Va’Eira 5777 There ain’t no atheist in a foxhole!?

In this week’s Parsha, the Egyptians are struck with the first seven plagues out of the ten plagues that they received for enslaving the Jews. Pharaoh and the Egyptians were brought to their knees as they suffered one plague after another. Although they were proven to be utterly powerless, Pharaoh stubbornly refused to free the Jews.
We will focus specifically on the Makkah of Barad, hail. More accurately, this was a combination of ice and fire, natural enemies who made peace in order to fulfill Hashem’s Will.
Hashem warned the Egyptians through Moshe His prophet before almost every plague in order to give them a chance to repent. Hail was no exception. In fact, in order to escape the lethal effect of the Barad, the Egyptians were forewarned that all they had to do was procure shelter for themselves, their servants and their livestock by bringing them indoors. They would only suffer the terrible discomfort of the thunderous noises but they would not be struck by the fiery hail and forfeit their lives.
The Torah relates, “Those who feared the Word of Hashem brought their servants and their livestock indoors with them (and they were saved). Those who didn’t direct their hearts towards the words of Hashem, left their servants and their flocks in the field (where they were destroyed by the hail)!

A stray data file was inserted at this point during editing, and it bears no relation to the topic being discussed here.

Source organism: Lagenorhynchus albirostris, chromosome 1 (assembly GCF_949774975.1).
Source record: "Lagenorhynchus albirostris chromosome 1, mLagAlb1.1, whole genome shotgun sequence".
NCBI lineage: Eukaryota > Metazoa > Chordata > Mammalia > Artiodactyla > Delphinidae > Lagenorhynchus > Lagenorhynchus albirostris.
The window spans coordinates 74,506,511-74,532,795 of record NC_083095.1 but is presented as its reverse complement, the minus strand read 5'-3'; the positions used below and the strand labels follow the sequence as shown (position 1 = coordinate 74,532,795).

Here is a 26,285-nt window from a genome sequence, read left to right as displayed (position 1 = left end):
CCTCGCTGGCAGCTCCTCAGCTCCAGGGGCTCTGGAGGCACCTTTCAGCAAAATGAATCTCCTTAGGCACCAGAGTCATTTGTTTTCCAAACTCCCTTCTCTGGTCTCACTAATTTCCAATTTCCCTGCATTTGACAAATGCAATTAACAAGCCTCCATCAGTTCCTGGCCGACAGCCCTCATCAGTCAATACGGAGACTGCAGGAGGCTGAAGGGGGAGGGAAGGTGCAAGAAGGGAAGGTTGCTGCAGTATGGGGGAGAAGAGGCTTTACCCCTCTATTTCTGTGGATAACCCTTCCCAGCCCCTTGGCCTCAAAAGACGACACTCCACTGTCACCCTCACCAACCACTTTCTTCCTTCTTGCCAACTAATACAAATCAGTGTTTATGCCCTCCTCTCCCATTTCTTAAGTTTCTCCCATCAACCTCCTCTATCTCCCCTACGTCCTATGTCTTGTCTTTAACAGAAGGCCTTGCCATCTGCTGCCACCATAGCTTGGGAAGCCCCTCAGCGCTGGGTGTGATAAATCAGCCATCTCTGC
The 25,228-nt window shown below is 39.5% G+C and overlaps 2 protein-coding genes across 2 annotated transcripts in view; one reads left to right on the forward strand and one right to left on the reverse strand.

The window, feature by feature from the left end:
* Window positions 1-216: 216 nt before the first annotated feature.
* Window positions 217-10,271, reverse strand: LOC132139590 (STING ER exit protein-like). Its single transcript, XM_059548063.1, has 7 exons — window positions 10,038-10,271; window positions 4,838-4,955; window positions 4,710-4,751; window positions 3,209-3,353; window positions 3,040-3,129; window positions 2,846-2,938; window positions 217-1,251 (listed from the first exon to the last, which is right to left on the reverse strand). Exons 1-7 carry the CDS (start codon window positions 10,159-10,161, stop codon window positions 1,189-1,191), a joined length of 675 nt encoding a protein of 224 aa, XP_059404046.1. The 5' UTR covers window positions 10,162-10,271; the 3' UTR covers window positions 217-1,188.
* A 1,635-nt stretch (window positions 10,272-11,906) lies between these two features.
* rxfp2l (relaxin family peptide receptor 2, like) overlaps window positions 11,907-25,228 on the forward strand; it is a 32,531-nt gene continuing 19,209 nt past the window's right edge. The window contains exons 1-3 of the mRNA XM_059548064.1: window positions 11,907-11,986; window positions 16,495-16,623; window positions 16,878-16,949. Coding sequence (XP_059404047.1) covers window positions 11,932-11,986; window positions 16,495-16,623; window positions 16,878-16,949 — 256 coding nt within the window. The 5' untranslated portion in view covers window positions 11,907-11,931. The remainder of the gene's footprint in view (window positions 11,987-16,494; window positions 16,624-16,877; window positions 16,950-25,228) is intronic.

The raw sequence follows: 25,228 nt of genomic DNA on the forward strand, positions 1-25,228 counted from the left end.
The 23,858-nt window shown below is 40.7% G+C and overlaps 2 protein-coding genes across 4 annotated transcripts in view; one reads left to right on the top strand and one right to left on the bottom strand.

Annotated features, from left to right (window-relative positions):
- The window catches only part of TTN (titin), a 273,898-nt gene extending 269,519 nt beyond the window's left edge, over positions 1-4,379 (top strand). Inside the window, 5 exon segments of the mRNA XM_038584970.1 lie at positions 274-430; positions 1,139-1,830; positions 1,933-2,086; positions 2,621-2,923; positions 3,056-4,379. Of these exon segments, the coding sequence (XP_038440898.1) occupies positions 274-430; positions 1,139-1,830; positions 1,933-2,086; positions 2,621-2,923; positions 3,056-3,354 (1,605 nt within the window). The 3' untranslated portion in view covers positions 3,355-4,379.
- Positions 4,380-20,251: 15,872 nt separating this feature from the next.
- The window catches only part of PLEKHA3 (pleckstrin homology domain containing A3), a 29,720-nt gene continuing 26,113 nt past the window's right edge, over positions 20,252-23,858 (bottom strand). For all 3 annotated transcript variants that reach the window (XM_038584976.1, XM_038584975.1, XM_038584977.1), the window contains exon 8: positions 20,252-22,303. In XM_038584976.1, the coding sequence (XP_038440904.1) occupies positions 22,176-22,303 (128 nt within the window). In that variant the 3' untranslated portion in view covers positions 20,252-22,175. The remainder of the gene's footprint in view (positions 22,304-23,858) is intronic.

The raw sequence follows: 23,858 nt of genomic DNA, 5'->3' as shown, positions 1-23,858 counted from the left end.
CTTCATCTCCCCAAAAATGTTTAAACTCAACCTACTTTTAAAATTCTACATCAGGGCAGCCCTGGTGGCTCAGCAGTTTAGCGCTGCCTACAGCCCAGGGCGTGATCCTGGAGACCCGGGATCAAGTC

But wait! There seems to be an important party missing. What about the owners of the servants themselves? Apparently, they were prudent enough to remain indoors! They only desired to make a statement of their doubt of Hashem’s Word by sacrificing their possessions and leaving them outdoors but yet they themselves fled indoors! As they say, “There ain’t no atheist in a foxhole!”
Although this seems very foolish to us, we have to wonder whether we ourselves are sometimes guilty of the same misguided behavior. Although we are able to distinguish right from wrong, sometimes our stubbornness or pride may lead us to act in ways that may contradict what we really believe in. In addition, it seems from the words of the Possuk that the flip-side of fearing Hashem is the failure to focus one’s heart on Hashem. Evidently, the appropriate Awe of Hashem is within everyone’s reach, provided that one directs his heart and mind towards seeking the Truth. It was only because those Egyptians failed to focus on the word of Hashem that they didn’t completely heed the warning.
May we merit to always make our decisions based upon what is truly right and just according to the Torah and not just by our instincts or emotions.

By Rabbi Sharaga Thav

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